April 16, 2006 was not just Easter Sunday, but also Cambodian New Year Day. Long Beach, California, which has one of the largest Cambodian communities outside of the country of Cambodia, celebrated the day with a parade and displays at a nearby park. KDE was there presented by a couple of local KDE users representing KhmerOS. KhmerOS is tasked with translating Free Software such as KDE into the Khmer language.
The day started out with Aaron Johnson bringing the equipment and Daniel Dotsenko setting up the booth. This being the first time that a Free Software booth was setup in Long Beach, there was bound to be glitches. The main problem was that the organisers were not able to provide the power that was promised in order to run the computers. That left the fallback of providing software and flyers. On hand were some Kubuntu install and Knoppix live CDs. However, there were not enough and within two hours, all the CDs were gone, as were the flyers. No power meant that they could not burn any other CDs or print more flyers. Other than these problems, things went well.
For the longest time Cambodia had been in neglected in the area of technology due to the fact that the country had been in the midst of civil war for many years. Now that things have stabilised the country has found itself behind other countries when it comes to computers. Many users have found themselves needing to use proprietary software in foreign languages such as English and French. Cambodia is too poor to pay proprietary software companies to translate their software to Khmer, and not a large enough market for those same companies want to cater their products to the language. That is where Free Software comes in. The open source licenses allow developers working with KhmerOS, also known as the Khmer Software Initiative, access to those parts that need translating, without needing to pay a proprietary software company fees for such access. Other than creating drivers for the Khmer Unicode keyboard, most of the work has concentrated on translating Free Software such as KDE.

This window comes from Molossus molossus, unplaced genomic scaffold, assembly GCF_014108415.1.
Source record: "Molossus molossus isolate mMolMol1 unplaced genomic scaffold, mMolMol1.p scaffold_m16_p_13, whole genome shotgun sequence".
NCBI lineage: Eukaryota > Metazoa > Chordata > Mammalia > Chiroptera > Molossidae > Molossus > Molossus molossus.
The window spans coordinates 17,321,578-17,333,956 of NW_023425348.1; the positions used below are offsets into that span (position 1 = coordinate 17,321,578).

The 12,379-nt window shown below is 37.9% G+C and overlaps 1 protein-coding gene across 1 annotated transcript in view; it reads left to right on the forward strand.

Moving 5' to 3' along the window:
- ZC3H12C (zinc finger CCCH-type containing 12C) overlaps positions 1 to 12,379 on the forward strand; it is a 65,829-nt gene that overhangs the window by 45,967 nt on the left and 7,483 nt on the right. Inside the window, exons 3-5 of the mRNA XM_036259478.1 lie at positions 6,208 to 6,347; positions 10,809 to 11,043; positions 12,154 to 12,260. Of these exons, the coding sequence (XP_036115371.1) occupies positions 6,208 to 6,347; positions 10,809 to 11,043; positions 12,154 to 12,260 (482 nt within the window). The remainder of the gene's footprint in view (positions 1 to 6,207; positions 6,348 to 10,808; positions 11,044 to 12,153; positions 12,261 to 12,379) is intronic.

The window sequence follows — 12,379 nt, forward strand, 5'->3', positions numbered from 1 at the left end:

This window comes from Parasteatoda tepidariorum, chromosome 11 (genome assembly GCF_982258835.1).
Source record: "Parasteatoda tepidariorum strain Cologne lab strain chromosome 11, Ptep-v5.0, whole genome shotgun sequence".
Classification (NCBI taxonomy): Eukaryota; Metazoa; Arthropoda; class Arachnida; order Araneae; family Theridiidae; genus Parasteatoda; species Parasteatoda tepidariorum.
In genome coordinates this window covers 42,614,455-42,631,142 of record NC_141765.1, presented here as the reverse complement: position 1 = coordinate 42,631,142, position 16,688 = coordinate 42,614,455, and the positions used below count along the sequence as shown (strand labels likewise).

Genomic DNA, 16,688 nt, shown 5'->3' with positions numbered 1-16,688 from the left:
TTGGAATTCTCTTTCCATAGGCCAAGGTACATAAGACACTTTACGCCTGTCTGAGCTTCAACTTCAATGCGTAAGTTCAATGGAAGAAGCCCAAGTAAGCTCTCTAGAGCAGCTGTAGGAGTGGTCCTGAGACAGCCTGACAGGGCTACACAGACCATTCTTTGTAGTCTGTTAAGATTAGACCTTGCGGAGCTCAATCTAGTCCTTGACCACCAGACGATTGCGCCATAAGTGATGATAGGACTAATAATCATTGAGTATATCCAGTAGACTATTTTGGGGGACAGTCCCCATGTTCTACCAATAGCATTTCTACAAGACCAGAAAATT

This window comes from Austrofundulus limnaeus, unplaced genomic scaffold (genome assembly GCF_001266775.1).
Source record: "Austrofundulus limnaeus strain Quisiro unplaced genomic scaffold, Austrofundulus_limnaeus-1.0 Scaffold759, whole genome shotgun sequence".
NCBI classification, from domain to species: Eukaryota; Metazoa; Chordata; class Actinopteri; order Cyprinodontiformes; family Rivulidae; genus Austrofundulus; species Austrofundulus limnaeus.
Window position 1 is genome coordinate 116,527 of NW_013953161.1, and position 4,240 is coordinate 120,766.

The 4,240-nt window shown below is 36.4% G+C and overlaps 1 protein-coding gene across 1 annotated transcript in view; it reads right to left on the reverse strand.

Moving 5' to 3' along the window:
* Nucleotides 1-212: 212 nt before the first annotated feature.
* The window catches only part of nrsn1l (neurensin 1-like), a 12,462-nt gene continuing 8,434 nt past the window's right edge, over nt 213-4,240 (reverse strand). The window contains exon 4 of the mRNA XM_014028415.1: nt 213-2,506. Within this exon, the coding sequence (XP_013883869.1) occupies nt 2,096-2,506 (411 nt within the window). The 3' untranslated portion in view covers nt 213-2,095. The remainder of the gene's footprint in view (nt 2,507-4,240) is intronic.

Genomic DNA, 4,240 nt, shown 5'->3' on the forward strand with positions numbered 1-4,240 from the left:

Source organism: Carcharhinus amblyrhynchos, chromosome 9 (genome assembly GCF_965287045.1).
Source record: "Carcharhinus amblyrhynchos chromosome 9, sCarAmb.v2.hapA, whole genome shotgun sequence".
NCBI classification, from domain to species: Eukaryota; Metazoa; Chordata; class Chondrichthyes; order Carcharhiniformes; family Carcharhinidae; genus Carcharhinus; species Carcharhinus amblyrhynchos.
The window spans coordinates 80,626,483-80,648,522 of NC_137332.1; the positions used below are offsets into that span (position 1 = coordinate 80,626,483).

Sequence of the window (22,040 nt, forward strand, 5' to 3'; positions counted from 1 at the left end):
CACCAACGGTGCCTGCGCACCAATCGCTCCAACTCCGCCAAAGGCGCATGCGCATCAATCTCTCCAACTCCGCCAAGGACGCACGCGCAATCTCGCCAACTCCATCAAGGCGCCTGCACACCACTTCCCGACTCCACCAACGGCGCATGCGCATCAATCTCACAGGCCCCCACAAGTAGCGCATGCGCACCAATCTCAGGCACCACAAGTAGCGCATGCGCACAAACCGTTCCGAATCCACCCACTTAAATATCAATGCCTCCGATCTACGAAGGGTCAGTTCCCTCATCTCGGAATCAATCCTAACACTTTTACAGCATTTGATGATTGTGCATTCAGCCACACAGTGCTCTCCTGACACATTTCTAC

There was quite a lot of interest in software available in the Khmer language. Many, of course, were surprised that the software could be available at no cost, especially after growing accustomed to paying for proprietary solutions to typing Khmer. Some wondered if we were trying to infect their computer with viruses, or trying to pass off pirated material. Many however were excited about the prospects of using their computers in their own language. Some took the CDs or flyers, and then shortly returned with members of their family or friends for more.
The display did have several objectives. One of the goals of the display was to encourage bilingual Khmer and English speaker to help KhmerOS in translating and proofreading the translations. The other goal was to create awareness of Free and open source software under initiatives such as KDE Everywhere. The display on Sunday has started the process of accomplishing those objectives. This has been the first attempt to market KDE and FOSS in the greater Long Beach area, and hopefully not the last.